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Social Challenges of Sustainable Development

A special issue of Sustainability (ISSN 2071-1050). This special issue belongs to the section "Social Ecology and Sustainability".

Deadline for manuscript submissions: closed (15 April 2023) | Viewed by 34390

Special Issue Editors


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Guest Editor
Department of Socio-Economic Geography, Institute of Spatial Management and Geography, Faculty of Geoengineering, University of Warmia and Mazury in Olsztyn, 10-720 Olsztyn, Poland
Interests: socio-economic development; environmental; economic and social indicators of local development; sustainable development; social capital; social participation; spatial planning; methods for the identification and visualization of spatial phenomena
Special Issues, Collections and Topics in MDPI journals

E-Mail Website
Guest Editor
Department of Socio-Economic Geography, Institute of Spatial Management and Geography, Faculty of Geoengineering, University of Warmia and Mazury in Olsztyn, 10-720 Olsztyn, Poland
Interests: spatial analysis; GIS; urban planning; urban sustainability; urban development; urbanism; city planning; spatial planning; sustainable development
Special Issues, Collections and Topics in MDPI journals

Special Issue Information

Dear Colleagues,

This special issue is dedicated to the status and significance of modern society in the process of pursuing sustainable development goals. The sustainable development concept has emerged as the priority vision for the future of our planet and the development of human civilization based on universal norms and social values [1]. Human beings are a social species that is capable of adapting to new environments, and these factors are the key determinants of social and economic growth. Humans live in social groups, and they cooperate to achieve common goals and resolve shared problems [2]. Recent years have witnessed a shift in attitudes towards social and economic growth and a renewed interest in the notion of the common good, which is manifested by social responsibility for a clean and healthy environment [3, 4]. Nearly all human activities exert an impact the environment, the economy and the society, and they influence our well-being, quality of life, and the survival of the human species [5]. A participatory approach to sustainable development is consistent with the principle of subsidiarity which posits that decisions should be made as closely as possible to the citizens. The ultimate goal of sustainable development can be reached only through the cooperation of all stakeholders, which is why the principle of participation should be incorporated into the concept of extended social responsibility that requires broader and more active participation of all social entities [6, 7]. All citizens should be made aware that responsible attitudes towards consumption, production, environmental protection and progressive social values will determine the survival of the current and future generations [5, 8].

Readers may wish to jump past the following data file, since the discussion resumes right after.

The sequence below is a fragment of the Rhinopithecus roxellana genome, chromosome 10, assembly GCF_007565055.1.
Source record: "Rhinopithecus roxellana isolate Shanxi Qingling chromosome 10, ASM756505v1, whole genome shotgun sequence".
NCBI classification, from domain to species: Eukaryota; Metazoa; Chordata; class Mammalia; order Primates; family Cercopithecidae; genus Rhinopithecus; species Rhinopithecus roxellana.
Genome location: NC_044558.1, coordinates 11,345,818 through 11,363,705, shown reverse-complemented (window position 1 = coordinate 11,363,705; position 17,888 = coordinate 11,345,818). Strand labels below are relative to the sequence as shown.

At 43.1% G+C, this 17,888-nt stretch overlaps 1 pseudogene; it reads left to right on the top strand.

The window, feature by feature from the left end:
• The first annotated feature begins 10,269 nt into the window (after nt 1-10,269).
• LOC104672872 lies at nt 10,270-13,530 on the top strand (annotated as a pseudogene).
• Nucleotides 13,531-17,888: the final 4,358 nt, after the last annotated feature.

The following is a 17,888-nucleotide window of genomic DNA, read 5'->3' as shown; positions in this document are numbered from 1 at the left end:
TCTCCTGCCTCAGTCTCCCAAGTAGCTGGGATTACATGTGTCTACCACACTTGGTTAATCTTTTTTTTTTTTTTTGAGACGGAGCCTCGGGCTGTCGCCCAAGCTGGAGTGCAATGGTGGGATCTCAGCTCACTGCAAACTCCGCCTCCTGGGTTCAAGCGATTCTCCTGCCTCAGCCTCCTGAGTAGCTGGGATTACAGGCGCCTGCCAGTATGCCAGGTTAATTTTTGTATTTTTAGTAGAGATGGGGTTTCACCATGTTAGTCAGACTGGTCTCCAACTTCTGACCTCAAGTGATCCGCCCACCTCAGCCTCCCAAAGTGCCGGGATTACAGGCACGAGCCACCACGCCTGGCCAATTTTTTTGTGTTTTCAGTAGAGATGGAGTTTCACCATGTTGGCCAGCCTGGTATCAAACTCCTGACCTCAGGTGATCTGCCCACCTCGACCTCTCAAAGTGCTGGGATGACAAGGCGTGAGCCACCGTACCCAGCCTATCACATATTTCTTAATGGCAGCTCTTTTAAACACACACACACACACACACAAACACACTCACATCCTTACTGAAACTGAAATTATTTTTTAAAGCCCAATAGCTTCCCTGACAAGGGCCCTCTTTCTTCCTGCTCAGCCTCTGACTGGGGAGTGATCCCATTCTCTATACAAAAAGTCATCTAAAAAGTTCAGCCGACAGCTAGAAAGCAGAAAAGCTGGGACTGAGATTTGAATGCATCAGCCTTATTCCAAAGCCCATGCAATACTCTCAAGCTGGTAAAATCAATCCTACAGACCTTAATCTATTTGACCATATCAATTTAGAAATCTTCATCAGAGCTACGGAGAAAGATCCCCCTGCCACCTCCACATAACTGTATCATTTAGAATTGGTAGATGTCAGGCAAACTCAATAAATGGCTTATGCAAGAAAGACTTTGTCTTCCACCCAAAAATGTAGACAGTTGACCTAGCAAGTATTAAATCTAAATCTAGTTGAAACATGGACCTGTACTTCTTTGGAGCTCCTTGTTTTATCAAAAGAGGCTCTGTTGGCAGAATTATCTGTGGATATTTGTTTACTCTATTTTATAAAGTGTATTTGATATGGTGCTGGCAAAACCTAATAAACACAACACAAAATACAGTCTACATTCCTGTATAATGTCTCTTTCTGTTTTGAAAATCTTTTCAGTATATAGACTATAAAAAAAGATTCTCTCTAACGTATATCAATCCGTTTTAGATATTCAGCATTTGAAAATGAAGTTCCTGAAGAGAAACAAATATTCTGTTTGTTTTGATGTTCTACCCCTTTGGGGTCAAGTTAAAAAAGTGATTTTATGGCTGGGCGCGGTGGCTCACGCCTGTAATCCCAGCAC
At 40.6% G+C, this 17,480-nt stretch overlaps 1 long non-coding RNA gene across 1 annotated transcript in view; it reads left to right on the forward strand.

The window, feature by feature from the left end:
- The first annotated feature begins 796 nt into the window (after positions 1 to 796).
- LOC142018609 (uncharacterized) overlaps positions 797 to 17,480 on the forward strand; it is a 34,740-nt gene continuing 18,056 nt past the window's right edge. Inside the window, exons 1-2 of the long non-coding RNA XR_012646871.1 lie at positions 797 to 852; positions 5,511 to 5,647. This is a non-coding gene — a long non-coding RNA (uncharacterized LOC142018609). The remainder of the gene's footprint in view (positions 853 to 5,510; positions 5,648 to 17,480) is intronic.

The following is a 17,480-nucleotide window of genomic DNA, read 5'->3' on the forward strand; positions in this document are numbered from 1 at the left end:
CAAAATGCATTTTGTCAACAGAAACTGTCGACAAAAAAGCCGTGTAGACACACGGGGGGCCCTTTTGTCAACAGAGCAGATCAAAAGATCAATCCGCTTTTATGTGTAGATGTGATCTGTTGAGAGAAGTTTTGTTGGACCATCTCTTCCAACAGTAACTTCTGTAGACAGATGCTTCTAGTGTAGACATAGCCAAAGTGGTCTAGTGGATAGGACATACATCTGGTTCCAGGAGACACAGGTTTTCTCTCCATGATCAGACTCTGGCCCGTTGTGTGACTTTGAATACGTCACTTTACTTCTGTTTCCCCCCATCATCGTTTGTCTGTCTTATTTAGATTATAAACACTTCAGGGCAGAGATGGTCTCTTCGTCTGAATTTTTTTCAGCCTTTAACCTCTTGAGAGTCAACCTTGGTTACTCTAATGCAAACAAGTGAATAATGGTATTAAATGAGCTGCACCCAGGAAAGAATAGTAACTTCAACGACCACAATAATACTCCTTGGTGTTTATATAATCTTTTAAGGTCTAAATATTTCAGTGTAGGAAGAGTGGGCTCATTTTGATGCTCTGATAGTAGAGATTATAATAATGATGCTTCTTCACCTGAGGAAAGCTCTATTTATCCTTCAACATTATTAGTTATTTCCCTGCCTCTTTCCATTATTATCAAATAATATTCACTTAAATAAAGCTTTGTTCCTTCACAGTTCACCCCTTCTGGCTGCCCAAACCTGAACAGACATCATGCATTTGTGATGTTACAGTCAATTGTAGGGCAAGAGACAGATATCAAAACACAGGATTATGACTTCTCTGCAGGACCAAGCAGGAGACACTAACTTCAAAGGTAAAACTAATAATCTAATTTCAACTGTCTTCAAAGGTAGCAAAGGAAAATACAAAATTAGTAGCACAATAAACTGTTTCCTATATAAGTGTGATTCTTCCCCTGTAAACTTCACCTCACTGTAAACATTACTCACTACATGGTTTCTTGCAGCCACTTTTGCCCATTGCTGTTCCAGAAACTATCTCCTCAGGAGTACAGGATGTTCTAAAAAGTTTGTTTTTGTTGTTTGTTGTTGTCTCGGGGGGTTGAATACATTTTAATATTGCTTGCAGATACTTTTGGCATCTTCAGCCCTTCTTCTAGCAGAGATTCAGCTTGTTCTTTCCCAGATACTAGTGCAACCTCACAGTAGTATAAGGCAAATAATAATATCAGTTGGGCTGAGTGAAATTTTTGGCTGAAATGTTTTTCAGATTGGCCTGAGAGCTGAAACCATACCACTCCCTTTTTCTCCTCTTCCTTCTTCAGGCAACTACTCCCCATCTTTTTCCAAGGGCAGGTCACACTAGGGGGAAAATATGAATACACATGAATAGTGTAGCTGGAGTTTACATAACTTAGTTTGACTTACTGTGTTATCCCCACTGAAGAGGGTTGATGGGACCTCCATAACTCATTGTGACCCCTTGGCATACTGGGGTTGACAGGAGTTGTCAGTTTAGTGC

1. Saracevic, S.; Schlegelmilch, B.B. The Impact of Social Norms on Pro-Environmental Behavior: A Systematic Literature Review of The Role of Culture and Self-Construal. Sustainability 2021, 13, 5156, doi:10.3390/su13095156.
  2. Pawlewicz, K.; Pawlewicz, A. Interregional Diversity of Social Capital in the Context of Sustainable Development—A Case Study of Polish Voivodeships. Sustainability 2020, 12, 5583, doi:10.3390/su12145583.
  3. Betlej, A. Wyzwania zrównoważonego rozwoju w społeczeństwie sieci (Challenges of Sustainable Development in Network Society). Zeszyty Naukowe. Organizacja i Zarządzanie / Politechnika Śląska 2017, z. 106, doi:10.29119/1641-3466.2017.106.10.
  4. Cosmulese, C.G. European Journal of Accounting, Finance & Business. Reflections On Sustainable Development and Durability of Resources 2019, IX.
  5. Mensah, J. Sustainable Development: Meaning, History, Principles, Pillars, and Implications for Human Action: Literature Review. Cogent Social Sciences 2019, 5, 1653531, doi:10.1080/23311886.2019.1653531.
  6. Dobrzańska, B.M. Wskaźniki zrównoważonego rozwoju. In Zrównowazony rozwój - aspekty rozwoju spolecznosci lokalnych; Fundacja Forum Inicjatyw Rozwojowych: Bialystok, 2009; pp. 20–28 ISBN 978-83-929825-0-0.
  7. Guo, F. The Spirit and Characteristic of the General Provisions of Civil Law. Law and Economics 2017, 3, 5–16.
  8. Horton, P.; Horton, B.P. Re-Defining Sustainability: Living in Harmony with Life on Earth. One Earth 2019, 1, 86–94, doi:10.1016/j.oneear.2019.08.019.

We would like to invite you to submit original research papers to the Special Issue of Sustainability entitled “Social Challenges of Sustainable Development”.